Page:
For an easy no-fuss one-dish meal, you could make my Roasted Sweet Potatoes with Crispy Kale Ribbons  — with or without the addition of the walnuts and dried cranberries — and to it, add some sauteed sliced sausage links (homemade or storebought such as Tofurky brand) for extra protein, or instead of sausage, add some cooked cannelini beans. You could also substitute diced butternut squash for the sweet potatoes, if you prefer. The colors and textures are wonderful together and if you season it with a little ground sage and thyme, it will taste like Thanksgiving. I especially like the crispy kale ribbons in this — it’s a fun way to employ the popular kale chip concept as part of the meal.  And if you’ve never had roasted sweet potatoes before, you’re in for a treat.

The countdown to Thanksgiving is getting down to the wire.  Still to come on my blog: a new take on cranberry sauce, an easy and delicious gravy, and another main dish idea. And for more ideas, check out my entire Thanksgiving menu (with recipes) on as well as the Thanksgiving and Christmas menus (and recipes) in my book, Party Vegan.

Pumpkin Tiramisu

After more than 20 years of making pumpkin cheesecake for Thanksgiving, I’ve decided to break with tradition this year and create a new recipe: Pumpkin Tiramisu!  Since tiramisu is one of Jon’s favorite desserts, I thought it would be great to make a pumpkin-y version for the holiday.  But I also wanted to make something that could be prepared in one pan — not just assembled later — an important factor on Thanksgiving when things can get hectic in the kitchen.  It was also important to me that this could be made both soy-free and gluten-free if necessary, for people who might be at the table with such food sensitivities.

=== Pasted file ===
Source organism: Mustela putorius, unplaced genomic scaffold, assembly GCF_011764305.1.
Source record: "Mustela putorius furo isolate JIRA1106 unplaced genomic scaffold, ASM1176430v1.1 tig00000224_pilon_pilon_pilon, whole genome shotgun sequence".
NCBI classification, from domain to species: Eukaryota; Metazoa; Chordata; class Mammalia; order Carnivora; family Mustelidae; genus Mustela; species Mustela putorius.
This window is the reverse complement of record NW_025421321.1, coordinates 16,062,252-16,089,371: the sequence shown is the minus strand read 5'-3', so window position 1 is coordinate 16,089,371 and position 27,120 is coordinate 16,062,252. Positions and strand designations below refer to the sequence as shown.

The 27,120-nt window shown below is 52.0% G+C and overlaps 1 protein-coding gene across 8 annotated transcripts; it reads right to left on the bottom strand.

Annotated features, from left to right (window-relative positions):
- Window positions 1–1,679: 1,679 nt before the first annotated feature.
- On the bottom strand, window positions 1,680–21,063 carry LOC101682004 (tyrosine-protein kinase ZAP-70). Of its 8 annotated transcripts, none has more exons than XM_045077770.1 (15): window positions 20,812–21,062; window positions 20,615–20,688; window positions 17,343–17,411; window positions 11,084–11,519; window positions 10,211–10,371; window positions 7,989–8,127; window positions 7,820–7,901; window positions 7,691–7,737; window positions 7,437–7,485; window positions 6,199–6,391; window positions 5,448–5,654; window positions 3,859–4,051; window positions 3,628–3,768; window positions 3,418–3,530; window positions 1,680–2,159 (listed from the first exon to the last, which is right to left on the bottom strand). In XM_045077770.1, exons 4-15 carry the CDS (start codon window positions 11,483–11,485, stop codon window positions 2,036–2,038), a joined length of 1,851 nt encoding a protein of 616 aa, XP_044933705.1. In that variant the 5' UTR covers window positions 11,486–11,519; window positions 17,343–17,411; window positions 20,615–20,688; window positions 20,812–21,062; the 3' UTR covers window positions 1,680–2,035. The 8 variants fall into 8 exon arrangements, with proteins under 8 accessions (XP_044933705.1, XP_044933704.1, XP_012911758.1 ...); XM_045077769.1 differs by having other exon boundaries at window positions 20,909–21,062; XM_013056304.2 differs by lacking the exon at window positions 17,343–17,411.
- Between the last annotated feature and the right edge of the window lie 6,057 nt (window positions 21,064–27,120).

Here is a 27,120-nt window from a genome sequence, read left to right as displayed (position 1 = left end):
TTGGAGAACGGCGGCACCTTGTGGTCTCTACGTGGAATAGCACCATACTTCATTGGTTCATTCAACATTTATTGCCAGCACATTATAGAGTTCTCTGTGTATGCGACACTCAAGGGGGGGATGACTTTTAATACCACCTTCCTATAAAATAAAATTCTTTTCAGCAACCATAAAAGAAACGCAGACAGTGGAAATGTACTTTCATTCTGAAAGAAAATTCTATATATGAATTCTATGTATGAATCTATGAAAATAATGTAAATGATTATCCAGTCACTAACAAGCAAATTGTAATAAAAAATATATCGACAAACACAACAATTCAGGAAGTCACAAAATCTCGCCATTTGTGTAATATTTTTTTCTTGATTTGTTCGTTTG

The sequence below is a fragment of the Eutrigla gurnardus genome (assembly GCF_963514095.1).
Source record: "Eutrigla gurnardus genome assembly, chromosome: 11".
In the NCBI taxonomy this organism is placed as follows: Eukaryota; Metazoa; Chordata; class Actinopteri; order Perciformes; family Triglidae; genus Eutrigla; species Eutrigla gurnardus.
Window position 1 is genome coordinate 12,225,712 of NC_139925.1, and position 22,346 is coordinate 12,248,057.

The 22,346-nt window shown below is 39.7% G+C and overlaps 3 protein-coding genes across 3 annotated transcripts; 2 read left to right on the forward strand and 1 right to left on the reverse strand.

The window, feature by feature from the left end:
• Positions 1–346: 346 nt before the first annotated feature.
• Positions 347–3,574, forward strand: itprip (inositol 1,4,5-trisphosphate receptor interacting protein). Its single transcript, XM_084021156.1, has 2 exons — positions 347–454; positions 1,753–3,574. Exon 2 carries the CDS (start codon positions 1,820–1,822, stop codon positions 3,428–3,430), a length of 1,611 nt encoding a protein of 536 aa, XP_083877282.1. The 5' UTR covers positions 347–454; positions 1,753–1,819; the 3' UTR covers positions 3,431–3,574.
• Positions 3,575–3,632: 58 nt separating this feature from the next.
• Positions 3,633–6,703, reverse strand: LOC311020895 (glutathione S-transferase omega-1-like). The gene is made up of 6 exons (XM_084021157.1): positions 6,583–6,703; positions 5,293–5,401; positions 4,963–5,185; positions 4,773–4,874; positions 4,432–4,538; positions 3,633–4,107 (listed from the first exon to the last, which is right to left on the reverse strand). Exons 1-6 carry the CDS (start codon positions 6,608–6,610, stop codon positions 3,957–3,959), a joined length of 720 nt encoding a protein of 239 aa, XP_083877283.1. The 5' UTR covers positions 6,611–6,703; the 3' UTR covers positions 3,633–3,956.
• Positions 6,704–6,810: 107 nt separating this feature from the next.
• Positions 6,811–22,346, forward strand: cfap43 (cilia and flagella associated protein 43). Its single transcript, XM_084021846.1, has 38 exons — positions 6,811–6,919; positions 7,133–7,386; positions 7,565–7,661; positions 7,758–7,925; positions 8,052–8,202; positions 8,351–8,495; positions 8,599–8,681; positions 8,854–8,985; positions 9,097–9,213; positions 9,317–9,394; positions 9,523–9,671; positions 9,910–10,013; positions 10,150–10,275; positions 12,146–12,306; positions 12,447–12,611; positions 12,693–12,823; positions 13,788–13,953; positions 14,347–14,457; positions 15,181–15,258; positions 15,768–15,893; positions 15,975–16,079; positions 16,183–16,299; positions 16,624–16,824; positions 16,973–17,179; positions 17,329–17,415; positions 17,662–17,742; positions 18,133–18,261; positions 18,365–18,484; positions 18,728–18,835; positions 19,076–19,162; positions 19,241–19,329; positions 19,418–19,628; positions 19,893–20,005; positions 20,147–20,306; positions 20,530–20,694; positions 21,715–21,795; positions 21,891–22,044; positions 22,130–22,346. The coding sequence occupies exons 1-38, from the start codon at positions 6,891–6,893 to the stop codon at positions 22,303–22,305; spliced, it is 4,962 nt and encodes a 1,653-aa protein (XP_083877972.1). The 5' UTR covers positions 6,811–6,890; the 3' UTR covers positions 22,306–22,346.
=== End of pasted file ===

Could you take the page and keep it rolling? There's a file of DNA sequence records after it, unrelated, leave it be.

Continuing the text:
I’m happy to report that, after four tries, the recipe is a resounding success on all counts.  It’s made up of three layers: a bottom pumpkin cake layer, a middle layer of creamy pumpkin filling, and it all topped with a final layer of maple-rum cashew cream.  The recipe can be made in either and 8 or 9-inch springform pan or a 7×10-inch or 8-inch square baking pan.  It can be sliced and served on a plate so you can see the three layers, or spooned into pretty dessert glasses, as shown in the top photo (please excuse the flash photo).   
If you want to go all fancy-pants, you can, instead, bake each of the first two layers in separate pans, and then assemble all three layers in individual dessert glasses, allowing for the layers to show distinctly in the glasses.  Normally I might opt for that presentation, but I think that most of us on Thanksgiving just want something we can make and serve with as little fuss as possible.
I have to thank recipe tester extraordinaire, Barbara Bryan, for helping me test this recipe.  I’m especially fortunate that she took this on, because she worked for many years in the food industry as a recipe developer and more.  She did an amazing job and I’m especially grateful that I didn’t have to make (and eat!) all four of the test versions of this recipe — although I’m not sure Jon would have minded!  In addition to helping perfect the recipe, Barbara also weighed out each of the ingredients for those of you who use metric measurements. Here’s one of Barbara’s photos of a slice of the tiramisu she made in a springform pan: